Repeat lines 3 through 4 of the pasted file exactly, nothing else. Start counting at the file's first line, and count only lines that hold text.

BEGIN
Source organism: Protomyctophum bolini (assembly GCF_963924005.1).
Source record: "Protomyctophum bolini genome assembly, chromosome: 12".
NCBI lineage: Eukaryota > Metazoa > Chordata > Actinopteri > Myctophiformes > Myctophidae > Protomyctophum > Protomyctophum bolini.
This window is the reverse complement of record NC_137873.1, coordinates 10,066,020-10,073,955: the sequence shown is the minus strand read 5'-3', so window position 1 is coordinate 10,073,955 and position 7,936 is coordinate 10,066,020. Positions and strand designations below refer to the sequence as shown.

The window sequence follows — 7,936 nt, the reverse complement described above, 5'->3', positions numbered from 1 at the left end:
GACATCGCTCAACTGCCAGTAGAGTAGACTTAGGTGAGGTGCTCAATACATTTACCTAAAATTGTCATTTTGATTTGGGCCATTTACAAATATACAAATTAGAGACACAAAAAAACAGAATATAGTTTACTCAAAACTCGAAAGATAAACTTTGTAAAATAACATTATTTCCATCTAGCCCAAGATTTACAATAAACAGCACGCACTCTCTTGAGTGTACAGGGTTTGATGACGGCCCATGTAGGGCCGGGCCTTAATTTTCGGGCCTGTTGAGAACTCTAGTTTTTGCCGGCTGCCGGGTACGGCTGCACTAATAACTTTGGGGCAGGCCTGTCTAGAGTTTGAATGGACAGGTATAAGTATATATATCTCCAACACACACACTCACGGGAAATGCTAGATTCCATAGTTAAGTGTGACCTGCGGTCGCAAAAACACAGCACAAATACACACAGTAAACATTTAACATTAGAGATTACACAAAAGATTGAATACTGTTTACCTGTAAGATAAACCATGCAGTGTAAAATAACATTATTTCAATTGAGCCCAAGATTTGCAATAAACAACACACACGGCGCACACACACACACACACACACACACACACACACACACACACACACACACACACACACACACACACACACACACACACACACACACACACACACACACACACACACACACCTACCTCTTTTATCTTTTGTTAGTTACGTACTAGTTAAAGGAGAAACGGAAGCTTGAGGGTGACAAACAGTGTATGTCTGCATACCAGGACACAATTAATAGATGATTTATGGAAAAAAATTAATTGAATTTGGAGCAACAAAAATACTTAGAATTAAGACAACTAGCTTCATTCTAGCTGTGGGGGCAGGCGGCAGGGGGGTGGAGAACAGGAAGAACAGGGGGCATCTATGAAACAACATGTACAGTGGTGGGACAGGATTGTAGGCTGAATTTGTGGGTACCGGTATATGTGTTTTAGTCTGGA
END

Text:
NCBI lineage: Eukaryota > Metazoa > Chordata > Actinopteri > Myctophiformes > Myctophidae > Protomyctophum > Protomyctophum bolini.
This window is the reverse complement of record NC_137873.1, coordinates 10,066,020-10,073,955: the sequence shown is the minus strand read 5'-3', so window position 1 is coordinate 10,073,955 and position 7,936 is coordinate 10,066,020. Positions and strand designations below refer to the sequence as shown.